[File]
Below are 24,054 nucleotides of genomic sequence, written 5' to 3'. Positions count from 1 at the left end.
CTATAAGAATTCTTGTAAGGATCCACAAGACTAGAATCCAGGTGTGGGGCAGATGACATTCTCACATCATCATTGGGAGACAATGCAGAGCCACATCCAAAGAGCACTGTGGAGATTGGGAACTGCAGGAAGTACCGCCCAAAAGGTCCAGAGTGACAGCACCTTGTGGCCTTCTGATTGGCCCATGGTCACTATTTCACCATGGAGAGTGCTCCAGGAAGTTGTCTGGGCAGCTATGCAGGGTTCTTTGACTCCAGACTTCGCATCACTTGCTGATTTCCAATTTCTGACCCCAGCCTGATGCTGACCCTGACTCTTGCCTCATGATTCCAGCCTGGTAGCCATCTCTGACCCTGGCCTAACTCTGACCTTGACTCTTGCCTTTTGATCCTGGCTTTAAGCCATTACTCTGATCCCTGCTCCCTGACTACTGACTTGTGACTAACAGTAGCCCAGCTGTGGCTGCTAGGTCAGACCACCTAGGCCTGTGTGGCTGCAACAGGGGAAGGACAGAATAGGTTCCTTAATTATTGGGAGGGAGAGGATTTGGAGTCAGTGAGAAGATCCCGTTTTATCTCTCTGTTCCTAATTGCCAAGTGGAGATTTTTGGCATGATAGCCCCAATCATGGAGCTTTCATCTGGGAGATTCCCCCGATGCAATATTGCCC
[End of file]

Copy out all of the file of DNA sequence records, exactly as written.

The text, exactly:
Below are 24,054 nucleotides of genomic sequence, written 5' to 3'. Positions count from 1 at the left end.
CTATAAGAATTCTTGTAAGGATCCACAAGACTAGAATCCAGGTGTGGGGCAGATGACATTCTCACATCATCATTGGGAGACAATGCAGAGCCACATCCAAAGAGCACTGTGGAGATTGGGAACTGCAGGAAGTACCGCCCAAAAGGTCCAGAGTGACAGCACCTTGTGGCCTTCTGATTGGCCCATGGTCACTATTTCACCATGGAGAGTGCTCCAGGAAGTTGTCTGGGCAGCTATGCAGGGTTCTTTGACTCCAGACTTCGCATCACTTGCTGATTTCCAATTTCTGACCCCAGCCTGATGCTGACCCTGACTCTTGCCTCATGATTCCAGCCTGGTAGCCATCTCTGACCCTGGCCTAACTCTGACCTTGACTCTTGCCTTTTGATCCTGGCTTTAAGCCATTACTCTGATCCCTGCTCCCTGACTACTGACTTGTGACTAACAGTAGCCCAGCTGTGGCTGCTAGGTCAGACCACCTAGGCCTGTGTGGCTGCAACAGGGGAAGGACAGAATAGGTTCCTTAATTATTGGGAGGGAGAGGATTTGGAGTCAGTGAGAAGATCCCGTTTTATCTCTCTGTTCCTAATTGCCAAGTGGAGATTTTTGGCATGATAGCCCCAATCATGGAGCTTTCATCTGGGAGATTCCCCCGATGCAATATTGCCC